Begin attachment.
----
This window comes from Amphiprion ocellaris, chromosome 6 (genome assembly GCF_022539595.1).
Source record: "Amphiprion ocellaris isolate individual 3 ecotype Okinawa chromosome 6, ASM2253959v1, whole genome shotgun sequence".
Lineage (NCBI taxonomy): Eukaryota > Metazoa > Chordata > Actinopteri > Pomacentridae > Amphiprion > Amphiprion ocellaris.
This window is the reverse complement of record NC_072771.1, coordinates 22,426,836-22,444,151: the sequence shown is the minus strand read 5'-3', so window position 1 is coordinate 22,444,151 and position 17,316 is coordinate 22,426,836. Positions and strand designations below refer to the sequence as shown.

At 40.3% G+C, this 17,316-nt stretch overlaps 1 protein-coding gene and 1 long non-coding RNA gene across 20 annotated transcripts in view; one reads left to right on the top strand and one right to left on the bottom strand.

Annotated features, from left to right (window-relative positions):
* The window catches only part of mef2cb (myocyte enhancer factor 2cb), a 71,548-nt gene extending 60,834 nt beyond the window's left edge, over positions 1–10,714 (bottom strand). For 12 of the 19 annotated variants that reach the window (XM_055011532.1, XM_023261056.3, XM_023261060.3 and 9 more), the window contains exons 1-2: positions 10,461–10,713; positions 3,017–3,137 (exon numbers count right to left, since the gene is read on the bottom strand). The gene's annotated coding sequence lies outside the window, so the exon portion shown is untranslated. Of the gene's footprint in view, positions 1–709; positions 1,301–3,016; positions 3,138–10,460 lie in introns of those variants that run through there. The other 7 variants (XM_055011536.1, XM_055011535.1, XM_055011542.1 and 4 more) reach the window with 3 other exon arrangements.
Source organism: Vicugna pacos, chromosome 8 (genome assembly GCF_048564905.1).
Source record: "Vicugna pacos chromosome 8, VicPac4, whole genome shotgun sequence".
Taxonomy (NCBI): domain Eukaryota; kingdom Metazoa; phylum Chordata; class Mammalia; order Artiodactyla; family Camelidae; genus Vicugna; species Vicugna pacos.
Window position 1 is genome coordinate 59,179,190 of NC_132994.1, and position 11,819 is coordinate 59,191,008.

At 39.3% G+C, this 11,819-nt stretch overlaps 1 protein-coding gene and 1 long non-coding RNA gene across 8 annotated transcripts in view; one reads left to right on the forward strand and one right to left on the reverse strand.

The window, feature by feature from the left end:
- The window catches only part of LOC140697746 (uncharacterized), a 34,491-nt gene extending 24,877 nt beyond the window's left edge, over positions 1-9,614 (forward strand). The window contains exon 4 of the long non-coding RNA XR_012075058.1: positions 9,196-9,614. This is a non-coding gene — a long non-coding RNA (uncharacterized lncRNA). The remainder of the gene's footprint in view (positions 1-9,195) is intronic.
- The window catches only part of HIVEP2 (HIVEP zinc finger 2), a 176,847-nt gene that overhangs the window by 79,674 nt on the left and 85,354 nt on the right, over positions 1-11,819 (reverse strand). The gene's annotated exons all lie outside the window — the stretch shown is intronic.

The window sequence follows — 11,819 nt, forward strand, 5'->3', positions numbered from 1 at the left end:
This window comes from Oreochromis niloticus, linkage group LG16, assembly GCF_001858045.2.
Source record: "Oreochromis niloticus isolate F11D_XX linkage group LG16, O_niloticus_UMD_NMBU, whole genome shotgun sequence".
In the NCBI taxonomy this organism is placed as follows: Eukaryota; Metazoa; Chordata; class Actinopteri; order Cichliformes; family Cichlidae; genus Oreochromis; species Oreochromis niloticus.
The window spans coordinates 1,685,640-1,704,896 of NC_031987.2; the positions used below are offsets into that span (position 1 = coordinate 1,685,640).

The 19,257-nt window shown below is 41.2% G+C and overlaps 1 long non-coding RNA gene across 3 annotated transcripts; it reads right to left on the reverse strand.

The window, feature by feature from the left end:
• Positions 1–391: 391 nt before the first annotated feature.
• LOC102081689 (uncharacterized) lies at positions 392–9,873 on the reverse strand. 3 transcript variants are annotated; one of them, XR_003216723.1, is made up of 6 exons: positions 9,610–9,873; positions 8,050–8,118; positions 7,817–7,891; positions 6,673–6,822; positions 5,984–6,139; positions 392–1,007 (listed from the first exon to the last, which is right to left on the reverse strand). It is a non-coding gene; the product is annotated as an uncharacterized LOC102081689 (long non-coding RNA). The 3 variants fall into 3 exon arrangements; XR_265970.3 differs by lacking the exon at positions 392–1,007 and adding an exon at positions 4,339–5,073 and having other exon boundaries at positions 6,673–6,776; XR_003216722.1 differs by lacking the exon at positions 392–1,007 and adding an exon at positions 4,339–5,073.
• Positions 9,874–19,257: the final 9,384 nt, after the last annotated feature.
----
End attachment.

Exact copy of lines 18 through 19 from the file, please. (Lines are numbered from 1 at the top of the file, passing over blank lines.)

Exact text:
Source record: "Oreochromis niloticus isolate F11D_XX linkage group LG16, O_niloticus_UMD_NMBU, whole genome shotgun sequence".
In the NCBI taxonomy this organism is placed as follows: Eukaryota; Metazoa; Chordata; class Actinopteri; order Cichliformes; family Cichlidae; genus Oreochromis; species Oreochromis niloticus.